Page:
Evolutionary algorithms (EAs) have recently been suggested as a candidate for solving big data optimization problems that involve a very large number of variables and need to be analyzed in a short period of time. However, EAs face a scalability issue when dealing with big data problems. Moreover, the performance of EAs critically hinges on the utilized parameter values and operator types, thus it is impossible to design a single EA that can outperform all others in every problem instance. To address these challenges, we propose a heterogeneous framework that integrates a cooperative co-evolution method with various types of memetic algorithms. We use the cooperative co-evolution method to split the big problem into subproblems in order to increase the efficiency of the solving process. The subproblems are then solved using various heterogeneous memetic algorithms. The proposed heterogeneous framework adaptively assigns, for each solution, different operators, parameter values and a local search algorithm to efficiently explore and exploit the search space of the given problem instance. The performance of the proposed algorithm is assessed using the Big Data 2015 competition benchmark problems that contain data with and without noise. Experimental results demonstrate that the proposed algorithm, with the cooperative co-evolution method, performs better than without the cooperative co-evolution method. Furthermore, it obtained very competitive results for all tested instances, if not better, when compared to other algorithms using lower computational times.

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IEEE Transactions on Evolutionary Computation publication information

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Table of contents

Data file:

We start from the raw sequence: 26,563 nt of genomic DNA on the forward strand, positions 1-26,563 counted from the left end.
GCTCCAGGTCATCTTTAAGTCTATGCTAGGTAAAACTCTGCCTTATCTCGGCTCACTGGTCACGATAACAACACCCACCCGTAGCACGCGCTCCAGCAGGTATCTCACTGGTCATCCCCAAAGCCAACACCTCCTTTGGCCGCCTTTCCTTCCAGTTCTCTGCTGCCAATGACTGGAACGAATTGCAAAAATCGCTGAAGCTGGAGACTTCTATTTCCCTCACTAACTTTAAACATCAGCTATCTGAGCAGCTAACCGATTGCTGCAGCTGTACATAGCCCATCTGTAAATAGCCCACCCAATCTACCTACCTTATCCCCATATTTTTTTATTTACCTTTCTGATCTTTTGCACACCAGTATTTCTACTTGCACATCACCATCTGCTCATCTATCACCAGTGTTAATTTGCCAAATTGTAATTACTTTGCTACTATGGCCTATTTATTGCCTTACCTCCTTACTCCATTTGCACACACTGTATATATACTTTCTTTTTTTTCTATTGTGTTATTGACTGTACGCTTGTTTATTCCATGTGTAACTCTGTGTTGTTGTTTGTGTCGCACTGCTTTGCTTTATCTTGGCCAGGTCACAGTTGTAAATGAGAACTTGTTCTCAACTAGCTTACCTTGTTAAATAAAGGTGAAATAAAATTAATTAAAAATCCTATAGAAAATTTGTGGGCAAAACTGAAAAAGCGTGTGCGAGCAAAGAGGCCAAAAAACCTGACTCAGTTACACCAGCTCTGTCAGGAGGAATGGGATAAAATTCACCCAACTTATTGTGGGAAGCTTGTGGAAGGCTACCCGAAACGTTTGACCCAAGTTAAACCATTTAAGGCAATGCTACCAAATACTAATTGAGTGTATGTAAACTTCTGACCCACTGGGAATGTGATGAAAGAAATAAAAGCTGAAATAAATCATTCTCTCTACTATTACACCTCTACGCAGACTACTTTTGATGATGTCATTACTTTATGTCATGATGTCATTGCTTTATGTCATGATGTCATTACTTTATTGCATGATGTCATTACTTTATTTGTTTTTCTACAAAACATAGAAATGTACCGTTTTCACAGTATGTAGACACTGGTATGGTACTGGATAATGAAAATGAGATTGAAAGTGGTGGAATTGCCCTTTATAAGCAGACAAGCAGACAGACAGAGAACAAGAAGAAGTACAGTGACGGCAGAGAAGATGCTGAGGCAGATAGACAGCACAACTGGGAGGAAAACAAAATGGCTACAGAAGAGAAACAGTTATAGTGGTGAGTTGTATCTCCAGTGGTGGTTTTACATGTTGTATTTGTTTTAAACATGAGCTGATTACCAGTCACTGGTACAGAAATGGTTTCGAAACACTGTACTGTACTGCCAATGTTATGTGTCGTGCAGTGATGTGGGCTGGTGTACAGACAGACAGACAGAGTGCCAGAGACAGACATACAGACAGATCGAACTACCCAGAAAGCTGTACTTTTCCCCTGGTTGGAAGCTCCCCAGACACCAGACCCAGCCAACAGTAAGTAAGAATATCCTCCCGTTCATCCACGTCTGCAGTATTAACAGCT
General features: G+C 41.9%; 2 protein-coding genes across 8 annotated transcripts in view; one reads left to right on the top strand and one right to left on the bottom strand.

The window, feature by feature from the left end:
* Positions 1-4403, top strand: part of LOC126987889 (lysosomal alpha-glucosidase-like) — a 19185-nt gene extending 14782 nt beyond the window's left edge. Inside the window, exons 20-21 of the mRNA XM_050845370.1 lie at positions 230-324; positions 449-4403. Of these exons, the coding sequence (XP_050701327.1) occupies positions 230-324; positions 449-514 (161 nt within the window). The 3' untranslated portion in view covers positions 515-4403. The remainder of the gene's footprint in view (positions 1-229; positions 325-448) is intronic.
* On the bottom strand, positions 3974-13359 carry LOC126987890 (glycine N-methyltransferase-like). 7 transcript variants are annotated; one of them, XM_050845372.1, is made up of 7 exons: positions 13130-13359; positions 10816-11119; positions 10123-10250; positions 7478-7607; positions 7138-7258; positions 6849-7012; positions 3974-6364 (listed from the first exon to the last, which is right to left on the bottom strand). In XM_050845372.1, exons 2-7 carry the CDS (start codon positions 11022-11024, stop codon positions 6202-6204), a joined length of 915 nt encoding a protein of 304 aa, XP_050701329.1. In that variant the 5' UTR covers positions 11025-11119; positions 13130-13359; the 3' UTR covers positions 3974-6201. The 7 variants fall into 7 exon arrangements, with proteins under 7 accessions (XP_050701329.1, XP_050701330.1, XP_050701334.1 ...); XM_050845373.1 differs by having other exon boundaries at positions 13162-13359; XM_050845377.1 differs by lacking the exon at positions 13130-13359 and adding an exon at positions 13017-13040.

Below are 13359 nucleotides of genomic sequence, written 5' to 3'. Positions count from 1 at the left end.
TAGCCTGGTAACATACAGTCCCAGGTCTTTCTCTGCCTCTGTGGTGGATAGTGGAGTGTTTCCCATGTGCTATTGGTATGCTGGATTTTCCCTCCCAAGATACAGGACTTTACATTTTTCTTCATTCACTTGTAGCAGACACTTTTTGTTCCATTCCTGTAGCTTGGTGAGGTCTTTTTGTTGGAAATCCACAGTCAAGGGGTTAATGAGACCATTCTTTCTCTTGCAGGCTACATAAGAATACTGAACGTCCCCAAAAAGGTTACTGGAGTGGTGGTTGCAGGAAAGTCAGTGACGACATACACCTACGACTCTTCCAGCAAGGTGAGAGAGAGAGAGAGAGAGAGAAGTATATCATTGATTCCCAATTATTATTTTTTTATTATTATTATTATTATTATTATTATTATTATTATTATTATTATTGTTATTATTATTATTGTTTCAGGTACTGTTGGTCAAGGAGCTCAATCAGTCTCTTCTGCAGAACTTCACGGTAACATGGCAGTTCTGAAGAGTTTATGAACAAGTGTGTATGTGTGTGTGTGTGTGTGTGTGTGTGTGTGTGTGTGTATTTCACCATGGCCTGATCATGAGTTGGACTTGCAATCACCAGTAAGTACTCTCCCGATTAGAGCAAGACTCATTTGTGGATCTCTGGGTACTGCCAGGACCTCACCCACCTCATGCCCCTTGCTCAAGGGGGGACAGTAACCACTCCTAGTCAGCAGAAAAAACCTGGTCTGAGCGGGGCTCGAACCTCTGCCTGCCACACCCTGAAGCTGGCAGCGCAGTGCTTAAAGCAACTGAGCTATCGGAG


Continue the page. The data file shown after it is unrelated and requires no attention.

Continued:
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IEEE Transactions on Evolutionary Computation information for authors

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Quantifying Variable Interactions in Continuous Optimization Problems

Interactions between decision variables typically make an optimization problem challenging for an evolutionary algorithm (EA) to solve. Exploratory landscape analysis (ELA) techniques can be used to quantify the level of variable interactions in an optimization problem. However, many studies using ELA techniques to investigate interactions have been limited to combinatorial problems, with very few studies focused on continuous variables. In this paper, we propose a novel ELA measure to quantify the level of variable interactions in continuous optimization problems. We evaluated the efficacy of this measure using a suite of benchmark problems, consisting of 24 multidimensional continuous optimization functions with differing levels of variable interactions. Significantly, the results reveal that our measure is robust and can accurately identify variable interactions. We show that the solution quality found by an EA is correlated with the level of variable interaction in a given problem. Finally, we present the results from simulation experiments illustrating that when our measure is embedded into an algorithm design framework, the enhanced algorithm achieves equal or better results on the benchmark functions.

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IEEE World Congress on Computational Intelligence

Describes the above-named upcoming special issue or section. May include topics to be covered or calls for papers.

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A Multiobjective Cooperative Coevolutionary Algorithm for Hyperspectral Sparse Unmixing

Sparse unmixing of hyperspectral data is an important technique aiming at estimating the fractional abundances of the endmembers. Traditional sparse unmixing is faced with the $boldsymbol {l_{0}}$ -norm problem which is an NP-hard problem. Sparse unmixing is inherently a multiobjective optimization problem. Most of the recent works combine cost functions into single one to construct an aggregate objective function, which involves weighted parameters that are sensitive to different data sets and difficult to tune. In this paper, a novel multiobjective cooperative coevolutionary algorithm is proposed to optimize the reconstruction term, the sparsity term and the total variation regularization term simultaneously. A problem-dependent cooperative coevolutionary strategy is designed because sparse unmixing encounters a large scale optimization problem. The proposed approach optimizes the nonconvex $boldsymbol {l_{0}}$ -norm problem directly and can find a better compromise between two or more competing cost function terms automatically. Experimental results on simulated and real hyperspectral data sets demonstrate the effectiveness of the proposed method.